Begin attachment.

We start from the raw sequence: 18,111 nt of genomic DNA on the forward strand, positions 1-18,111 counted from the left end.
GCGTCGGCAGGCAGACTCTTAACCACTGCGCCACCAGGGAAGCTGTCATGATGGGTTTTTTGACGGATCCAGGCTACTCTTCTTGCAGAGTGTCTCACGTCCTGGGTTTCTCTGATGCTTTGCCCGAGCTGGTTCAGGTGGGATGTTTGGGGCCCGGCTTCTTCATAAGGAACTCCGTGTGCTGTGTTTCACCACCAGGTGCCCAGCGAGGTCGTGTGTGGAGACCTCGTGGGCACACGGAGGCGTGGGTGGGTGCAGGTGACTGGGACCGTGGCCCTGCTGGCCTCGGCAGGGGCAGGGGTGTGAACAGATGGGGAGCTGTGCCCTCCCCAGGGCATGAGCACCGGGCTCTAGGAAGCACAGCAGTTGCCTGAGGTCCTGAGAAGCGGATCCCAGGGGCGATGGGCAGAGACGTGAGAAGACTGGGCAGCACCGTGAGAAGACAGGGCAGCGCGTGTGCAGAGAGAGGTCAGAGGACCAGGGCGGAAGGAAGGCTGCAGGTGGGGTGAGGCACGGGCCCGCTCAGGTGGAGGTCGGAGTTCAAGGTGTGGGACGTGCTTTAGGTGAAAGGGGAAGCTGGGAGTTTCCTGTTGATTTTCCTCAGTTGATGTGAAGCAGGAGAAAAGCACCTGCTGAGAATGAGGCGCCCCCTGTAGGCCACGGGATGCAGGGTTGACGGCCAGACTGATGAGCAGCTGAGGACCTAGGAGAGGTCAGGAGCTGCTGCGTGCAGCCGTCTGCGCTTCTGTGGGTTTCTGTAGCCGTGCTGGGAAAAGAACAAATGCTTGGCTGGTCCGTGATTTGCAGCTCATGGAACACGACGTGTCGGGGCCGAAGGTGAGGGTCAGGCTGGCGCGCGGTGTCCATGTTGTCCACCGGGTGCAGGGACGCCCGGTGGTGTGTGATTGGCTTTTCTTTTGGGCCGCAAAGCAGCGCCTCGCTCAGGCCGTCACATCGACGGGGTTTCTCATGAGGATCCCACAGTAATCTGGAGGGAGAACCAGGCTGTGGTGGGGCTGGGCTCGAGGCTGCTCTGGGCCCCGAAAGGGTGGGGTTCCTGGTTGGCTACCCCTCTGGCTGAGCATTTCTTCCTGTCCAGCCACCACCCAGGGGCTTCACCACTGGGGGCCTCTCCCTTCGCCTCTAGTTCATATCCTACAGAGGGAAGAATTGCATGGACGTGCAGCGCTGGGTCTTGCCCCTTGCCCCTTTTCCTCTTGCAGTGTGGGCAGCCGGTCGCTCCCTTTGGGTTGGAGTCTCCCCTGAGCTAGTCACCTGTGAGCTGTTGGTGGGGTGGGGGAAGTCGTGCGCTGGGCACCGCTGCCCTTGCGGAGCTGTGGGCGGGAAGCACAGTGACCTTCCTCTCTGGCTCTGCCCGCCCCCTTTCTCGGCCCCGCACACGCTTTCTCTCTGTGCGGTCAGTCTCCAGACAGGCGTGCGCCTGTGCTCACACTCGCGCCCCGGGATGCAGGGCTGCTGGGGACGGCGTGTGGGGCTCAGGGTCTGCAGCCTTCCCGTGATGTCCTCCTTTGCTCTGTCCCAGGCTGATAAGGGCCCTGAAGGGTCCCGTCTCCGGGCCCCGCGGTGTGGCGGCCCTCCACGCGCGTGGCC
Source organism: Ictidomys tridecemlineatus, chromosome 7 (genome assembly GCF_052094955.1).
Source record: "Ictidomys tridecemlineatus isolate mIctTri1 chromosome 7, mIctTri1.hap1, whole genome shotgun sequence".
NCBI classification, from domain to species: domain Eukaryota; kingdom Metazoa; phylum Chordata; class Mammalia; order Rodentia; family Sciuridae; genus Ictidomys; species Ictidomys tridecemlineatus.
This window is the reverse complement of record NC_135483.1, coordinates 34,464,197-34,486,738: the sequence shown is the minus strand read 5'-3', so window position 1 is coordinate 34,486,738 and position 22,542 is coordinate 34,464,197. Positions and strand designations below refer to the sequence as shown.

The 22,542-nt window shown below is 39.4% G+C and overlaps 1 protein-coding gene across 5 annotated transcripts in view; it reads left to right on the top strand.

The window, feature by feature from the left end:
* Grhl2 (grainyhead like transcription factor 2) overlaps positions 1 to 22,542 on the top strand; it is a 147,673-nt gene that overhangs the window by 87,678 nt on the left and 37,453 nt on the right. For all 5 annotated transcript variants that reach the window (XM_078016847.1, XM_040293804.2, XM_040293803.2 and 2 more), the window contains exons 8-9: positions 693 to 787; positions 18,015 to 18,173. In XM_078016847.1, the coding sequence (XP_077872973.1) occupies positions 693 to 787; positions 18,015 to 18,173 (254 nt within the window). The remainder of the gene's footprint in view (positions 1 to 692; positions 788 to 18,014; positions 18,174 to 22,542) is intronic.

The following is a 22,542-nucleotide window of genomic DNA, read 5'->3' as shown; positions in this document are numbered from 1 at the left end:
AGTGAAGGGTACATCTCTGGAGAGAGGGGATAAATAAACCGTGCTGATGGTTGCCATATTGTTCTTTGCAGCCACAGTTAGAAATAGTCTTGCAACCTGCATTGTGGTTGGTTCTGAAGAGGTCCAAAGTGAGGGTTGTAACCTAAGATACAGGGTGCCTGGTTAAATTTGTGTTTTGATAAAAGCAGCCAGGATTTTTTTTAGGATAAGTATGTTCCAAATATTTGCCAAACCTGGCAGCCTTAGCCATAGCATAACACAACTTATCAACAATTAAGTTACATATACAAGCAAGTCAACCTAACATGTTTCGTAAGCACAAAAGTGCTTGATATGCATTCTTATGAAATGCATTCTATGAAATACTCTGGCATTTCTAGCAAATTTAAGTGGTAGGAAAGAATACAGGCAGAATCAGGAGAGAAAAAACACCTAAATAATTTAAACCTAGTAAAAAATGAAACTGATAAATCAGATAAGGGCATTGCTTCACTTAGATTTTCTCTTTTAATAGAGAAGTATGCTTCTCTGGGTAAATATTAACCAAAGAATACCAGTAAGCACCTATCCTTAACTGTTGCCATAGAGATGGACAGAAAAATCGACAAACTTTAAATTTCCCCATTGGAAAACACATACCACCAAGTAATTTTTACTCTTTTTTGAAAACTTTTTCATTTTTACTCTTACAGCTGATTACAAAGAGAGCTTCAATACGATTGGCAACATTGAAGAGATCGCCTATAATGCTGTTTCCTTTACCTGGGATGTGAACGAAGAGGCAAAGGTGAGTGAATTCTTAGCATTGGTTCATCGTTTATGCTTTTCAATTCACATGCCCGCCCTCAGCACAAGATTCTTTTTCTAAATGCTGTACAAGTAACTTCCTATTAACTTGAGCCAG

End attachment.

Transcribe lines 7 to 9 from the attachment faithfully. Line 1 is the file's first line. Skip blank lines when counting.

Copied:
The 22,542-nt window shown below is 39.4% G+C and overlaps 1 protein-coding gene across 5 annotated transcripts in view; it reads left to right on the top strand.

The window, feature by feature from the left end:
* Grhl2 (grainyhead like transcription factor 2) overlaps positions 1 to 22,542 on the top strand; it is a 147,673-nt gene that overhangs the window by 87,678 nt on the left and 37,453 nt on the right. For all 5 annotated transcript variants that reach the window (XM_078016847.1, XM_040293804.2, XM_040293803.2 and 2 more), the window contains exons 8-9: positions 693 to 787; positions 18,015 to 18,173. In XM_078016847.1, the coding sequence (XP_077872973.1) occupies positions 693 to 787; positions 18,015 to 18,173 (254 nt within the window). The remainder of the gene's footprint in view (positions 1 to 692; positions 788 to 18,014; positions 18,174 to 22,542) is intronic.